The “Meals for Health” educational program involved lectures from national leaders in the “plant-strong” and “whole foods” areas of nutrition and exercise, physician supervision and boxes of healthy foods. It was an inaugural program at the food bank that organizers hope to learn from…and to hopefully “roll out” nationwide.
According to EarthSave, which provided the curriculum for the program, “hunger and obesity are often flip sides of the same malnutrition coin. Both hunger and obesity can be symptoms of poverty. Obesity, heart disease, diabetes, high blood pressure, bowel diseases, arthritis and a host of other degenerative conditions are rampant in communities experiencing food insecurity. Being poor and having serious health problems create nearly insurmountable obstacles to success.”
EarthSave is a nonprofit non-profit organization dedicated to helping people “make food choices that promote health, reduce health care costs and provide greater health independence.”
Participants learned from national nutrition leaders and speakers on topics such as “The Starch Solution,” “The Amazing Digestive System,” “The Pleasure Trap,” “How to Eat Whole – and Why Should I?” and “Healthy Living Made Easy.”
The results from the four week program were astonishing.
Not only did every single participant graduate from the program (organizers had anticipated up to a 30 percent dropout rate) – they thrived. On average, each of the 21 participants:
- Dropped 30 points in total cholesterol
- Dropped 21 points in LDL (bad) cholesterol
- Dropped 7 points in fasting blood sugar
- Lost 17 pounds
- Dropped 10.4/10.3 points in blood pressure
Dr. Donald Forrester, supervising physician, noted that all participants had improved skin tone, a reduced (or eliminated) need for medication, a better sense of balance and an overall better sense of well-being. Several participants, who started the program on canes, graduated on their own two feet – no walking aids necessary. One diabetic observer, who followed the guidelines for the program along with the participants, dropped 100 points in fasting blood sugar – without medication.
“No one had any complaints about the program,” Forrester said.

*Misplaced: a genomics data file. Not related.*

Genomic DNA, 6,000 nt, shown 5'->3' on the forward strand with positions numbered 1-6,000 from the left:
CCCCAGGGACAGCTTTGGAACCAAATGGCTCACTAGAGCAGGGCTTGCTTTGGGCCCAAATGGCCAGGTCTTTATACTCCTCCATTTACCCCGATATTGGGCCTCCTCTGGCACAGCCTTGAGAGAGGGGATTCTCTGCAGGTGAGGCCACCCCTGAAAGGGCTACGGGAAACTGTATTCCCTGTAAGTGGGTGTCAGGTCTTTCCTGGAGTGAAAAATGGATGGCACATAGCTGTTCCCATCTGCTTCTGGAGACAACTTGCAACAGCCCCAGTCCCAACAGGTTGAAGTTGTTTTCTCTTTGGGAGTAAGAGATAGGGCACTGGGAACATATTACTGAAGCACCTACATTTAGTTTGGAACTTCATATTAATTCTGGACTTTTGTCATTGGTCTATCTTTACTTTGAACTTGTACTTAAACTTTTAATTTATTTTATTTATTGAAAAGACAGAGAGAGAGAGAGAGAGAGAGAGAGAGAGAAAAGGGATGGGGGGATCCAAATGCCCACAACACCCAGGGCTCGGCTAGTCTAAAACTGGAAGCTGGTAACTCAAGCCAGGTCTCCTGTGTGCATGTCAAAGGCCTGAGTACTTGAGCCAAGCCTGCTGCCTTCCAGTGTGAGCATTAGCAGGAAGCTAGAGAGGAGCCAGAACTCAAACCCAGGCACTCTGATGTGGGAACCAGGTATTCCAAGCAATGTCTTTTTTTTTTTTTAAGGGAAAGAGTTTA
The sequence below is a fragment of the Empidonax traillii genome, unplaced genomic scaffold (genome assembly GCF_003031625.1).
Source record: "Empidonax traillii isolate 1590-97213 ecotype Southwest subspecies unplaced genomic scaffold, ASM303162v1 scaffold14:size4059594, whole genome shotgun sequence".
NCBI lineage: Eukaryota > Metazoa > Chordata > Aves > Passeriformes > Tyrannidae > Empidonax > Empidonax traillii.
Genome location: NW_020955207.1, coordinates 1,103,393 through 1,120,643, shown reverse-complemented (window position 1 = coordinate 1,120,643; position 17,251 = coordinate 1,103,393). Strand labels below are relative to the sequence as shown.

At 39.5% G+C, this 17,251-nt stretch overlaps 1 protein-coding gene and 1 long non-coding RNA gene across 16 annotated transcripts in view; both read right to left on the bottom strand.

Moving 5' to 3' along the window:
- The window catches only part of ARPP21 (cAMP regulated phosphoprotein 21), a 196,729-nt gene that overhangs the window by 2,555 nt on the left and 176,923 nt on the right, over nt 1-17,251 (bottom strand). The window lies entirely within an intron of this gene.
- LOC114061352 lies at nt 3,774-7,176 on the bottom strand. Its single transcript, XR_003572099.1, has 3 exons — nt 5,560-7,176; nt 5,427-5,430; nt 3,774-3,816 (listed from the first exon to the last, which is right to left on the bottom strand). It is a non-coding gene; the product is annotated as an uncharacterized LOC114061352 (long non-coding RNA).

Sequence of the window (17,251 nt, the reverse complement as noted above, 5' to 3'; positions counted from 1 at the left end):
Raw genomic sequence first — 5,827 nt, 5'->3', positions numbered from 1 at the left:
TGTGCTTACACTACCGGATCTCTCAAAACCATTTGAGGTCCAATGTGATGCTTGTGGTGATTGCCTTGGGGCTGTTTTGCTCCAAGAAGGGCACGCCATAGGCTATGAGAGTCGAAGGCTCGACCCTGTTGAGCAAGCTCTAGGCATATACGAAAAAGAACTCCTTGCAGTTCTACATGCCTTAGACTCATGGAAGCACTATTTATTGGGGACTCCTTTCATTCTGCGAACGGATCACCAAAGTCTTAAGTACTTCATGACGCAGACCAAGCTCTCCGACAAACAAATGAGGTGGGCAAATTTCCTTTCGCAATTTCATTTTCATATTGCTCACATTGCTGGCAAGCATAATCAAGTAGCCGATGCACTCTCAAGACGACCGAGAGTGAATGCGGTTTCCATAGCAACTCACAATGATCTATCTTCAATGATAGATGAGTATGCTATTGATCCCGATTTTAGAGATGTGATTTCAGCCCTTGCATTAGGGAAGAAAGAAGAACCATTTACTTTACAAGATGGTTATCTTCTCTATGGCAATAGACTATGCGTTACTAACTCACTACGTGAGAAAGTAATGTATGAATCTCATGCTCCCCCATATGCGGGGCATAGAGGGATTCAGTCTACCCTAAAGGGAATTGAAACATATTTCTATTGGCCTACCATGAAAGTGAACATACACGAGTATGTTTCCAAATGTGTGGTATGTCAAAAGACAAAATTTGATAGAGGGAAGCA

The Sacramento Whole Foods Market located at the corner of Arden Way and Eastern Avenue donated over $5,000 worth of whole food products that participants learned how to prepare and enjoy.
“Whole Foods Market is an active participant in the local community,” said Christina Clarke, marketing team leader for Whole Foods. “Our core values at Whole Foods Market include caring about our communities and promoting the health of our stakeholders through healthy eating education. The Meals for Health Program is a great way for (us) to support community members and show our commitment to promoting healthy eating education.”
“Sacramento Food Bank & Family Services is thrilled to partner with Earth Save on the wonderfully successful and impactful Meals for Health program,” said Kelly Siefkin, communications director for the facility. “The results participants earned through modifications in their diet are tremendous. We hope to teach many individuals who access programs at Sacramento Food Bank & Family Services about the benefits of eating a plant-based diet and the simple steps they can take to positively impact the health of their family.”
Leaders at EarthSave concur.
“I want to thank you for all sticking with it,” John Robbins, founder of EarthSave, told the graduates. “It’s your example that will speak to people. You are now on a pathway to health and increased opportunities. Once your eyes are opened to something – you ‘can’t not see it.’ Eating healthfully is one of the most compassionate things you can do for yourself.”
For more information and videos about the Meals for Health program in Sacramento, visit EarthSave’s website at www.EarthSave.org.